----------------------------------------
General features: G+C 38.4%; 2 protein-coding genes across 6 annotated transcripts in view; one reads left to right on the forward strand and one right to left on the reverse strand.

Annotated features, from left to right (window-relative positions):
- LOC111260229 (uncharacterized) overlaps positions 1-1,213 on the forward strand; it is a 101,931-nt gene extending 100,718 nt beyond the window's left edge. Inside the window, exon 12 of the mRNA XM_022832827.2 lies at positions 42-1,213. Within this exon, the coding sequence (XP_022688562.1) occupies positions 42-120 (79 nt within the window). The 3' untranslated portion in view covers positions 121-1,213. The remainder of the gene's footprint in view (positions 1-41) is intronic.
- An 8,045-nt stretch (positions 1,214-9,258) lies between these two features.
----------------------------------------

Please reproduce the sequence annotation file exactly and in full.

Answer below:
General features: G+C 38.4%; 2 protein-coding genes across 6 annotated transcripts in view; one reads left to right on the forward strand and one right to left on the reverse strand.

Annotated features, from left to right (window-relative positions):
- LOC111260229 (uncharacterized) overlaps positions 1-1,213 on the forward strand; it is a 101,931-nt gene extending 100,718 nt beyond the window's left edge. Inside the window, exon 12 of the mRNA XM_022832827.2 lies at positions 42-1,213. Within this exon, the coding sequence (XP_022688562.1) occupies positions 42-120 (79 nt within the window). The 3' untranslated portion in view covers positions 121-1,213. The remainder of the gene's footprint in view (positions 1-41) is intronic.
- An 8,045-nt stretch (positions 1,214-9,258) lies between these two features.